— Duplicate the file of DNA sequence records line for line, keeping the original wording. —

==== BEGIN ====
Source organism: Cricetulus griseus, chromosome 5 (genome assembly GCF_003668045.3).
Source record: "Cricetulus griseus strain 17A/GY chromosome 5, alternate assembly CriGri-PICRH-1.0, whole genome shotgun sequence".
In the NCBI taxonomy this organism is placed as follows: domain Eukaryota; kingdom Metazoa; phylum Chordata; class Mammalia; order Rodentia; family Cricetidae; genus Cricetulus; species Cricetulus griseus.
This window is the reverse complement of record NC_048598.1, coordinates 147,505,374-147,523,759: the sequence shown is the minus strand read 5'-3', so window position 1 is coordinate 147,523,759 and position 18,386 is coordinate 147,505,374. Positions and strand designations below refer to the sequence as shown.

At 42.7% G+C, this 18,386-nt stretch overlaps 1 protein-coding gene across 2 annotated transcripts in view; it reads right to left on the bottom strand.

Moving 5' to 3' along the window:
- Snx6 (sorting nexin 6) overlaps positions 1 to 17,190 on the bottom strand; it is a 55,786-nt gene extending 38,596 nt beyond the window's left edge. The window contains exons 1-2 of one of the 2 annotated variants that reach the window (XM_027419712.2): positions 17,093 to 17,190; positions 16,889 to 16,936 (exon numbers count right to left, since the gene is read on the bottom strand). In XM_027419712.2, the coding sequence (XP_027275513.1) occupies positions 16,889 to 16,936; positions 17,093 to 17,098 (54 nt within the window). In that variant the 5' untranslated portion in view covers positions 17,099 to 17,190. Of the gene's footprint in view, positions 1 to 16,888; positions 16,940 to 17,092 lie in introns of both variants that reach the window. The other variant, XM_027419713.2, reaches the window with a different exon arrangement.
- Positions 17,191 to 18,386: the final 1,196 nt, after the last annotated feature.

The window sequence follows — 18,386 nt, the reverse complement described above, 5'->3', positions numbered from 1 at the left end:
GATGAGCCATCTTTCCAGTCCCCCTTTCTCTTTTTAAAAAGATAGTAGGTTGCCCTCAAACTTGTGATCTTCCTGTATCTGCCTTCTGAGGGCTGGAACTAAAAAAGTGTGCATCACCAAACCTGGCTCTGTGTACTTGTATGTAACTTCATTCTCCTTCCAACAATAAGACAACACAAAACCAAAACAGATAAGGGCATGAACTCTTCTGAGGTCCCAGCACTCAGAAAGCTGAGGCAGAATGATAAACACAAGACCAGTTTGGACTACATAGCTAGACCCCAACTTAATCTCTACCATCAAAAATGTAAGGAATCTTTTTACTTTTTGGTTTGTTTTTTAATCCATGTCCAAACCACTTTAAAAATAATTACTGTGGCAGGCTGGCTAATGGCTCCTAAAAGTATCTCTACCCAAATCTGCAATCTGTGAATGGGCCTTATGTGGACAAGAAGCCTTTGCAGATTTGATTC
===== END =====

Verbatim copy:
Source organism: Cricetulus griseus, chromosome 5 (genome assembly GCF_003668045.3).
Source record: "Cricetulus griseus strain 17A/GY chromosome 5, alternate assembly CriGri-PICRH-1.0, whole genome shotgun sequence".
In the NCBI taxonomy this organism is placed as follows: domain Eukaryota; kingdom Metazoa; phylum Chordata; class Mammalia; order Rodentia; family Cricetidae; genus Cricetulus; species Cricetulus griseus.
This window is the reverse complement of record NC_048598.1, coordinates 147,505,374-147,523,759: the sequence shown is the minus strand read 5'-3', so window position 1 is coordinate 147,523,759 and position 18,386 is coordinate 147,505,374. Positions and strand designations below refer to the sequence as shown.

At 42.7% G+C, this 18,386-nt stretch overlaps 1 protein-coding gene across 2 annotated transcripts in view; it reads right to left on the bottom strand.

Moving 5' to 3' along the window:
- Snx6 (sorting nexin 6) overlaps positions 1 to 17,190 on the bottom strand; it is a 55,786-nt gene extending 38,596 nt beyond the window's left edge. The window contains exons 1-2 of one of the 2 annotated variants that reach the window (XM_027419712.2): positions 17,093 to 17,190; positions 16,889 to 16,936 (exon numbers count right to left, since the gene is read on the bottom strand). In XM_027419712.2, the coding sequence (XP_027275513.1) occupies positions 16,889 to 16,936; positions 17,093 to 17,098 (54 nt within the window). In that variant the 5' untranslated portion in view covers positions 17,099 to 17,190. Of the gene's footprint in view, positions 1 to 16,888; positions 16,940 to 17,092 lie in introns of both variants that reach the window. The other variant, XM_027419713.2, reaches the window with a different exon arrangement.
- Positions 17,191 to 18,386: the final 1,196 nt, after the last annotated feature.

The window sequence follows — 18,386 nt, the reverse complement described above, 5'->3', positions numbered from 1 at the left end:
GATGAGCCATCTTTCCAGTCCCCCTTTCTCTTTTTAAAAAGATAGTAGGTTGCCCTCAAACTTGTGATCTTCCTGTATCTGCCTTCTGAGGGCTGGAACTAAAAAAGTGTGCATCACCAAACCTGGCTCTGTGTACTTGTATGTAACTTCATTCTCCTTCCAACAATAAGACAACACAAAACCAAAACAGATAAGGGCATGAACTCTTCTGAGGTCCCAGCACTCAGAAAGCTGAGGCAGAATGATAAACACAAGACCAGTTTGGACTACATAGCTAGACCCCAACTTAATCTCTACCATCAAAAATGTAAGGAATCTTTTTACTTTTTGGTTTGTTTTTTAATCCATGTCCAAACCACTTTAAAAATAATTACTGTGGCAGGCTGGCTAATGGCTCCTAAAAGTATCTCTACCCAAATCTGCAATCTGTGAATGGGCCTTATGTGGACAAGAAGCCTTTGCAGATTTGATTC